Traceroute from 184.108.40.206 to 220.127.116.11 at 2022-01-20 00:34:58 (COMPLETED): 1. 18.104.22.168 PJSC Datagroup 3326 22.214.171.124.ipv4.datagroup.ua. 0.999 2. 126.96.36.199 UBNIX-GLOBAL-IX 199524 uarnet-ix.giganet.ua. 0.724 3. 188.8.131.52 http://www.uar.net 3255 14.859 4. 184.108.40.206 Ukrcom Ltd 21151 12.551 5. 220.127.116.11 Ukrcom Ltd 21151 193-109-128-182.ukrcom.kherson.ua. 11.824 6. 18.104.22.168 Ukrcom Ltd 21151 185-43-224-143.ukrcom.kherson.ua. 11.883
During the Russian occupation, traceroutes needed to leave the country to reach Kherson. In the example below, this traceroute travels from Kyiv to Vienna
win to Frankfurt
ffm to Moscow
12389 to Simferopol, Crimea
smfl and finally to Kherson
Traceroute from 22.214.171.124 to 126.96.36.199 at 2022-06-13 18:52:08 (GAPLIMIT): 1. 188.8.131.52 PJSC Datagroup 3326 184.108.40.206.ipv4.datagroup.ua. 0.504 2. 220.127.116.11 PJSC Datagroup 3326 xe-1-0-2.2.at.mx02.iev2.core.as3326.net. 0.62 3. 18.104.22.168 TELIANET 1299 kiev-b1-link.ip.twelve99.net. 0.825 4. 22.214.171.124 TELIANET 1299 win-bb4-link.ip.twelve99.net. 32.405 5. 126.96.36.199 TELIANET 1299 ffm-bb2-link.ip.twelve99.net. 31.878 6. 188.8.131.52 TELIANET 1299 rostelecom-ic319651-ffm-b11.ip.twelve99-cust.net. 64.392 7. 184.108.40.206 PJSC Rostelecom 12389 46.853 8. 220.127.116.11 Miranda-Media Ltd 201776 76.742 9. 18.104.22.168 Osipenko Alexander Nikolaevich 201776 ae20-13623.smfl-04-bpe1.miranda-media.net. 94.087 10. 22.214.171.124 Ukrcom Ltd 21151 193-109-128-17.ukrcom.kherson.ua. 103.082 11. 126.96.36.199 Ukrcom Ltd 21151 105.668 12. 188.8.131.52 Ukrcom Ltd 21151 194-79-22-26.ukrcom.kherson.ua. 95.683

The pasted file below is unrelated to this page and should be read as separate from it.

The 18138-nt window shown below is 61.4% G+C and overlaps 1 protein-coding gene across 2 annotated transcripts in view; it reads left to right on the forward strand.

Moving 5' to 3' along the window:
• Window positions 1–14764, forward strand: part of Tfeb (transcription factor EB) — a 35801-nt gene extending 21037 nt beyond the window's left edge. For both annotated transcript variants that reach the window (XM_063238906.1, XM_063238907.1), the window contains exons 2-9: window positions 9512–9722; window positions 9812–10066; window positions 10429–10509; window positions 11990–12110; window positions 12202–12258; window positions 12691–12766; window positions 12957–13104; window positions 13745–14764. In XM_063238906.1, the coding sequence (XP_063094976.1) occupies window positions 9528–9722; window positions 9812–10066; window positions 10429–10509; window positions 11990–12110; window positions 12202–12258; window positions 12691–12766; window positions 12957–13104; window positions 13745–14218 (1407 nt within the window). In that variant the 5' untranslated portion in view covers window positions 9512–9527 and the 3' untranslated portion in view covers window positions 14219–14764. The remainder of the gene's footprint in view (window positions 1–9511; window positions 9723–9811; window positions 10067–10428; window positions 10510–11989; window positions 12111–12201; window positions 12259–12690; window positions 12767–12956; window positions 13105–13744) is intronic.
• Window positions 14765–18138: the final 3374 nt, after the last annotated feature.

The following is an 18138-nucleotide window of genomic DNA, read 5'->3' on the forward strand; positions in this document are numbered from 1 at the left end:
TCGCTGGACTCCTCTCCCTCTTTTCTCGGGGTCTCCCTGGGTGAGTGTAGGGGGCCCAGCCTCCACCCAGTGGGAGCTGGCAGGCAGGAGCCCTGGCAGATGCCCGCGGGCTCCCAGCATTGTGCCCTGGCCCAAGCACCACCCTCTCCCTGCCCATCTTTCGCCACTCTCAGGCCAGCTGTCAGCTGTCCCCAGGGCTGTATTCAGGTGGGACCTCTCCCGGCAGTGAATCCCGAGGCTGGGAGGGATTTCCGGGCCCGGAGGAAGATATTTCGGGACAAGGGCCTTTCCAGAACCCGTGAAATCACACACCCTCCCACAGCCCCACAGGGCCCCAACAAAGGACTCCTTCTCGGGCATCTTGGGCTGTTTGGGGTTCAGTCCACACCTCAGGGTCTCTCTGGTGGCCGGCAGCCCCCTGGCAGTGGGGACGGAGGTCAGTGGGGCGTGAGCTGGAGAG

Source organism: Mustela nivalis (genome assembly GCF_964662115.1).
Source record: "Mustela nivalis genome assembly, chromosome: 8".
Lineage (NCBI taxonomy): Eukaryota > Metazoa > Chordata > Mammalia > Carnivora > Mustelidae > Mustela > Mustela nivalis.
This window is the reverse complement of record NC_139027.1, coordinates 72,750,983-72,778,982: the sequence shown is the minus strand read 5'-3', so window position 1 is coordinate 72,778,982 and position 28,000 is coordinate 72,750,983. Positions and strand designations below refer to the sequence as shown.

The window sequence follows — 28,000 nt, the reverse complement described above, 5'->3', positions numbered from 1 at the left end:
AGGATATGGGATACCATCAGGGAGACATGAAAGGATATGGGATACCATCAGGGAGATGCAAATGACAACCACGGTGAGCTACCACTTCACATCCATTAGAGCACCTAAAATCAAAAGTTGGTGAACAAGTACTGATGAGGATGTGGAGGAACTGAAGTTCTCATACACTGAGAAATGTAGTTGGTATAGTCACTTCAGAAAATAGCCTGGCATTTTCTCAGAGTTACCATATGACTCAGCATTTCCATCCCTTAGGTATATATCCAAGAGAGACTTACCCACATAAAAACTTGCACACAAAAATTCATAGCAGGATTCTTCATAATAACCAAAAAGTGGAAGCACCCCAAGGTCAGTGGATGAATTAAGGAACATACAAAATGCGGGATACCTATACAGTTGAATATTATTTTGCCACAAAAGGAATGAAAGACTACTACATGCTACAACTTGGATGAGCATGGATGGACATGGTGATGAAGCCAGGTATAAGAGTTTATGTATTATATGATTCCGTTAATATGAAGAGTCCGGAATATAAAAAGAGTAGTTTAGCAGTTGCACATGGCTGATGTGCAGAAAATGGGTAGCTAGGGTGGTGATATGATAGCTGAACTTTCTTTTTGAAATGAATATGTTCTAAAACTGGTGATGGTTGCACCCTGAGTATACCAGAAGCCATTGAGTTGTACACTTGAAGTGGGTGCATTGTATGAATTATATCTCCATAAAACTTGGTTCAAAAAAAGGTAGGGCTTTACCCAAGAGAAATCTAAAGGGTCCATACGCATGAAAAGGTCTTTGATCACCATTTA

As a consequence of the greatly increased geographic distance traveled, the overall latencies from Kyiv to Kherson jumped up to over 70ms - greater than a round-trip time across the Atlantic Ocean.